NPR Compares Palin, Gingrich to Historic Anti-Semites, Sympathizes with Former CAIR Publicist
National Public Radio is strongly urging America to get over its apparently rabid case of Islamophobia. On Sunday night's All Things Considered newscast, anchor Guy Raz played audio clips of Newt Gingrich and Sarah Palin opposing the Ground Zero Mosque, and then launched into how much this resembles historic anti-Semitism:
In his column today, New York Times writer Nicholas Kristof points out that in 1940, 17 percent of the population considered Jews to be a menace to America. Almost every ethnic group in this country has gone through a period of transition when they had to fight to prove that, indeed, they were Americans.
Rabiah Ahmed and a group of Muslim leaders thought their community had to do the same today. So this week, they launched an online video campaign called "My Faith, My Voice."
What Raz does not point out is that Rabiah Ahmed is a former publicist and prominent national spokesperson for the Council for Islamic-American Relations (CAIR), a group named as an un-indicted co-conspirator in a terrorist funding case. Raz didn't so much conduct a news interview with Rabiah Ahmed as much as he joined her in condemning the sad and bigoted state of America today:
RAZ: Rabiah, how did it get to this point, you know, where, in a sense, you're stating what should be painfully obvious, that people who practice the Muslim faith in America are Americans just like anyone else?
Ms. AHMED: You know, it is sad that it has to be said, but it's necessary nonetheless because this rhetoric, these anti-Muslim feelings, they're not just coming from the usual right-wing or agenda-driven circles.
Polls indicate that these fears are widespread. They're in the hearts of average Americans, moderate Americans. And that's what's so concerning about this.
In the post-9/11 climate, there was anti-Muslim backlash, but it wasn't so open. It wasn't so hostile, and it wasn't so widespread. And whatever the Muslim community has been doing in the past 10 years, it's been a good effort, but for some reason, it's not achieving its goal.
RAZ: Do you think, as a society, we're in the midst of maybe a passing storm, you know, something that we will look back on in 10 or 20 years from now and wonder how it ever came to this?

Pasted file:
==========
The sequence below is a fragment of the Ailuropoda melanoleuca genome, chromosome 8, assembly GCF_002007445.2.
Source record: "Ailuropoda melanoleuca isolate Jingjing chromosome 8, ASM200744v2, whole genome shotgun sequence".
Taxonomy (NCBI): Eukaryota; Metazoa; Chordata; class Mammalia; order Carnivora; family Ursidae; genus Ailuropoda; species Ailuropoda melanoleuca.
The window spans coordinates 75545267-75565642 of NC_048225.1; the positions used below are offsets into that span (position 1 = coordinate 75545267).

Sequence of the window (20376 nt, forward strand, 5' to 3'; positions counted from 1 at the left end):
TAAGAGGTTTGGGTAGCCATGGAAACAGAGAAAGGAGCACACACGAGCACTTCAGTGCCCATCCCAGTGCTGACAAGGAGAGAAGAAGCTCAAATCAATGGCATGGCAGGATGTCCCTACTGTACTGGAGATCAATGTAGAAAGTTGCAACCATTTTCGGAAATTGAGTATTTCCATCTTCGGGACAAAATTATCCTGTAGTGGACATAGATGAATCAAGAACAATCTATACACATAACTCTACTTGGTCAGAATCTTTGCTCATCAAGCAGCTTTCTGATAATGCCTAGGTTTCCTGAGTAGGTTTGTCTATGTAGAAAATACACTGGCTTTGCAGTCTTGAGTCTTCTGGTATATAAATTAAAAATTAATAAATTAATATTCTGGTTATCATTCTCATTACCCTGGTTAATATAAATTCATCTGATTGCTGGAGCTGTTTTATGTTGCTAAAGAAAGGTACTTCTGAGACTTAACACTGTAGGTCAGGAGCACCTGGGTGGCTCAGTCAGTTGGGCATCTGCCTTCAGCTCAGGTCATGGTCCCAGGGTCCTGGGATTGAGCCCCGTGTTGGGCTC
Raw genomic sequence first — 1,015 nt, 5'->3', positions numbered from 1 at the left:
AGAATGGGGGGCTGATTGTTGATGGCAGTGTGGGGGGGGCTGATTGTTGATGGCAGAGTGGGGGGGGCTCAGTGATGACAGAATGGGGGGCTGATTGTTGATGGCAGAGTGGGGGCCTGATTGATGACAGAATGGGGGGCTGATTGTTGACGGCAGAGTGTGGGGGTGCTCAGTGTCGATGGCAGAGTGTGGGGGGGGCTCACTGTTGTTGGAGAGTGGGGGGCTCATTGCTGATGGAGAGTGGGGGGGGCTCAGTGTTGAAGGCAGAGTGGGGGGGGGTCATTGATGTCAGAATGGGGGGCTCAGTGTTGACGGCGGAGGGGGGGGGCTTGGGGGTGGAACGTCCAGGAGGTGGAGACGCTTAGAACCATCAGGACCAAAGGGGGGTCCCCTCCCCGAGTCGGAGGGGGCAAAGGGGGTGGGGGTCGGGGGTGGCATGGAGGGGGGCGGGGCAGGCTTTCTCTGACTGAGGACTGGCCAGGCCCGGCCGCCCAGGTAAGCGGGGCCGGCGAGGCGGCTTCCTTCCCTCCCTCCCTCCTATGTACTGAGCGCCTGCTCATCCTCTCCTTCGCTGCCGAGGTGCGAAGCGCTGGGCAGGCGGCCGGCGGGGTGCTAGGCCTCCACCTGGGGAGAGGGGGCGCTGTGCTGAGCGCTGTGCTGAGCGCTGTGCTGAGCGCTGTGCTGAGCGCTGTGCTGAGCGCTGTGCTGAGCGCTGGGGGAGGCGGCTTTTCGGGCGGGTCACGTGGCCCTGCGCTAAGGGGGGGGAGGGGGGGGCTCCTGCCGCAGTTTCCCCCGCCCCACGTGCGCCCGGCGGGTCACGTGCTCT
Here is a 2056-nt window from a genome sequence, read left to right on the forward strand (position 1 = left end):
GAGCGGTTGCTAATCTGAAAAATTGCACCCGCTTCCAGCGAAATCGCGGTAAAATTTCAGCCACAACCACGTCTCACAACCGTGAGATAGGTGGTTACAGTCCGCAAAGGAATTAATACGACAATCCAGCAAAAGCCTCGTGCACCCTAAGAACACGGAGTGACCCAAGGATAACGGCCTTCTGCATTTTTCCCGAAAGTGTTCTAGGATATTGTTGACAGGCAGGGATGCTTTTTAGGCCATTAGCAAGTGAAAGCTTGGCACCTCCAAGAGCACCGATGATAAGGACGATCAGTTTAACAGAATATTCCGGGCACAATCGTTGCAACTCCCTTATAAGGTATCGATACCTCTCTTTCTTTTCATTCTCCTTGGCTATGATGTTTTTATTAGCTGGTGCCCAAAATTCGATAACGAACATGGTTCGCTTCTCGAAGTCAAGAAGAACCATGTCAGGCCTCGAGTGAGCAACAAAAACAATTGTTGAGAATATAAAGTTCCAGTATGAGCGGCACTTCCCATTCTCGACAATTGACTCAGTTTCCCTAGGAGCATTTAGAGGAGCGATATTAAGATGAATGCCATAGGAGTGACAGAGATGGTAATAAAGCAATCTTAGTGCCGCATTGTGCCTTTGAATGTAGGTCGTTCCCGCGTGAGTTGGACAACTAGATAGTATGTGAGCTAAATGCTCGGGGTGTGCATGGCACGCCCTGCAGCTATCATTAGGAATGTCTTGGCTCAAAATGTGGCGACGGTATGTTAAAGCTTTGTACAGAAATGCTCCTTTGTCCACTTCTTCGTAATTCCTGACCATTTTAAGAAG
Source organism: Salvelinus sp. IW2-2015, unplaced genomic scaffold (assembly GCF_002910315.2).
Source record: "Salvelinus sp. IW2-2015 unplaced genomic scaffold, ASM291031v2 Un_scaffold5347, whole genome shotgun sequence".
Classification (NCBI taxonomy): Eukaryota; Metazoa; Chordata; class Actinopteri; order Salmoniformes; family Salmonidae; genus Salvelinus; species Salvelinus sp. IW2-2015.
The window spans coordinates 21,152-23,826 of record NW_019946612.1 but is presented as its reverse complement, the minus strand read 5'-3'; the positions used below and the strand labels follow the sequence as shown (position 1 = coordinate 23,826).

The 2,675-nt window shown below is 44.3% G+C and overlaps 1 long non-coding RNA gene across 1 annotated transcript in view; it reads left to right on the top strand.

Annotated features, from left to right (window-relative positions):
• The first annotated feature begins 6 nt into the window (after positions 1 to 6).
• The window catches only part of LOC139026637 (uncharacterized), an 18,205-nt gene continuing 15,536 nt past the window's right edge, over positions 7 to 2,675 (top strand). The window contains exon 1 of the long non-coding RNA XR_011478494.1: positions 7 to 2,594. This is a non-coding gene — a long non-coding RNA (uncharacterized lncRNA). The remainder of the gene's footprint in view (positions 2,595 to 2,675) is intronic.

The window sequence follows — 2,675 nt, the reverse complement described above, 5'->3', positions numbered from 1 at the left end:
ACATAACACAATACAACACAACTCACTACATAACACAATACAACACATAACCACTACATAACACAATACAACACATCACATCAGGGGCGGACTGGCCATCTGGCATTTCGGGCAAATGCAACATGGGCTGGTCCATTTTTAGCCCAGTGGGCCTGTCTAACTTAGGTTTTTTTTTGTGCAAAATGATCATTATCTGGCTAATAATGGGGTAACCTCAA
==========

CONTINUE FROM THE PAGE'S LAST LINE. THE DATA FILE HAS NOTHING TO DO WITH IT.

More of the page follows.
Ms. AHMED: I hope so. I hope it is a passing storm. I hope that it's just a matter of time where Muslims are seen as part and parcel of the society. You know, if we look back at our history, other communities have faced this kind of discrimination or these kinds of feelings, and they've been able to overcome. But it's not going to happen by itself.
The Muslim community is going to really have to reach out in different ways, you know, through interfaith relations, through public service announcements, through whatever way that people can contribute and try to address these issues because if it's not done, then there's a potential of it just getting worse.
RAZ: That's Rabiah Ahmed. She's one of the people behind a new online video campaign called "My Faith, My Voice." Rabiah Ahmed, thank you so much.
Ms. AHMED: Thank you for having me.
The "My Faith, My Voice" organizers claimed they are absolutely unaffiliated. But is Ahmed or her Mirza Public Relations firm being paid, and if so, by whom? NPR's anchor didn't care enough to ask, at least not for the public.
Before this sympathetic exchange, Raz explained "In a few moments, we'll find out why Muslims in one grassroots movement have decided to remind their fellow Americans that, well, they're Americans too." But first, he found some American Muslims who found the current rhetorical environment is endangering their safety:
HUSSEIN NAGAMEA(ph): My name is Hussein Nagamea. I have no time since my immigration to the United States felt that I was unsafe in this country until now, recently.
BARBARA KHANDAKAR: I am careful about who I talk to in public, not so much just talking to them, but other Muslims that I greet, I don't automatically go say, hi, assalamu alaikum, because I don't want to draw attention to myself that I'm Muslim or that they're Muslim, just in case someone out there might be crazy.
ZIYA NASIR: You kind of feel afraid that everyone thinks that way, you know, everyone who's not Muslim believes that. That is probably the most frightening out of everything.
So this is how it works at taxpayer-supported radio. If you're non-Muslim and think Muslims are endangering your safety, you're a bigot. If you're Muslim and you think non-Muslims are endangering your safety, you're handed a microphone and a pat on the back.